Dietary restrictions force woman to fend for herself
I was recently diagnosed as gluten intolerant. My question is, when dining at a restaurant, while everyone else is eating the bread that is served, is it acceptable to discreetly take a few gluten-free crackers from my purse and snack on them so I'm not starving while waiting for dinner?
My husband thought it was inappropriate, so I didn't take them. I did ask the waiter if he had gluten-free bread or crackers, but he didn't. I have many medical issues. I try to eat only what is healthy for me and thought providing my own crackers was a minor deal. What do you think, Abby? -- GLUTEN INTOLERANT IN FLORIDA
It's good that you were diagnosed, because gluten intolerance can cause serious digestive issues. Your husband may have had a bad day when he criticized you, because I see nothing wrong with someone on a restricted diet taking emergency rations in case a restaurant can't accommodate his or her special needs.
Gluten intolerance has gone undiagnosed in many people, but in recent years food manufacturers have created many products that are safe for them to eat. Accommodating a customer who is gluten intolerant shouldn't be an insurmountable problem if the restaurant is asked in advance.
I was standing in front of a restaurant with my mother-in-law and a group of relatives when she "felt up" my back and backside. We were facing the others when she put her hand around my back, first sideways and then all around until she got down to my rear end. It felt like she was searching for something, but the weather was warm and my blouse was very thin, so I couldn't have hidden anything. When she reached my behind, she pressed her thumb hard on my hipbone and rubbed in a circular motion.
I feel extremely violated because her hand should not be anywhere near that region. My husband says I misinterpreted what she did, but he has no explanation. I think her behavior was incestuous! When she visits, she also insists on sleeping in the master bedroom. Am I overreacting? -- VIOLATED IN SOUTHERN CALIFORNIA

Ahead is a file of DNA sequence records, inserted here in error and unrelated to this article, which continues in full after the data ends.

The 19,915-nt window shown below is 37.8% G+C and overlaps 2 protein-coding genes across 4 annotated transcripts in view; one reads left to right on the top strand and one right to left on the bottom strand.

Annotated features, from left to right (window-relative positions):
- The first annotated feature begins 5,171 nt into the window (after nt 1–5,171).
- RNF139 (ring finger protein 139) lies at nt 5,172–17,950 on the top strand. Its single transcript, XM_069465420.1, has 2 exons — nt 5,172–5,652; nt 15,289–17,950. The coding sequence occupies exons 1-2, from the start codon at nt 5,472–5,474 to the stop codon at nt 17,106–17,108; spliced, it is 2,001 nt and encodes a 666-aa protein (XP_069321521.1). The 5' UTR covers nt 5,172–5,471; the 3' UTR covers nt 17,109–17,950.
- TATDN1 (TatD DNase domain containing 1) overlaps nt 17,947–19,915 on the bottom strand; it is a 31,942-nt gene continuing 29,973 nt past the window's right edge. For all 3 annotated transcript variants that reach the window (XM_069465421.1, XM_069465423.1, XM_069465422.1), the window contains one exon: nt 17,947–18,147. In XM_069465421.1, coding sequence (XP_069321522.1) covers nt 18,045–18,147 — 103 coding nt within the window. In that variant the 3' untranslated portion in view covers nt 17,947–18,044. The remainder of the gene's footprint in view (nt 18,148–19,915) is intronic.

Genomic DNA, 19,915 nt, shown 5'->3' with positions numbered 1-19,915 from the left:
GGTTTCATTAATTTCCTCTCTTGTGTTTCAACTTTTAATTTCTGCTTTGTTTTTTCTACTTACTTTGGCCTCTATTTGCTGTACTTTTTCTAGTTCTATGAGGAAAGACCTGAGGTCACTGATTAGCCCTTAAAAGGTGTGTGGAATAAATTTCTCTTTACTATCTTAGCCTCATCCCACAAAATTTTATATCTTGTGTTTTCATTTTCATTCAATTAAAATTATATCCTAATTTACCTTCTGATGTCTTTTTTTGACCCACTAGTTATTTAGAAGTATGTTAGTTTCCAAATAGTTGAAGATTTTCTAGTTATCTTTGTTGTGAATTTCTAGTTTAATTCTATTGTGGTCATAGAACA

Unless your mother-in-law insists on sleeping between you and her son when she comes to visit, I do think you're overreacting. What she did was give you a back rub. In most families, a gesture like that is one of affection. Lighten up!
I'm planning my son's bar mitzvah, and my ex-husband hasn't lifted a finger to help me. I received two small checks for his portion of the guests who will attend the reception.
My question is, should I put his name on the invitation? Or do I just put my name on it since I'm the one hosting and putting the party together? I want to do the right thing, but I also want it made clear that I did the planning myself. -- MITZVAH MAMA IN NEW YORK
DEAR MITZVAH MAMA:
Be benevolent. For the sake of your child, include your ex-husband's name on the invitation. It isn't necessary to omit it so that you can get the credit. All you need to do is confide in one "yenta" that your son's father is a "schnorrer" and word will get around. Trust me.
Dear Abby is written by Abigail Van Buren, also known as Jeanne Phillips, and was founded by her mother, Pauline Phillips. Write Dear Abby at www.DearAbby.com or P.O. Box 69440, Los Angeles, CA 90069.
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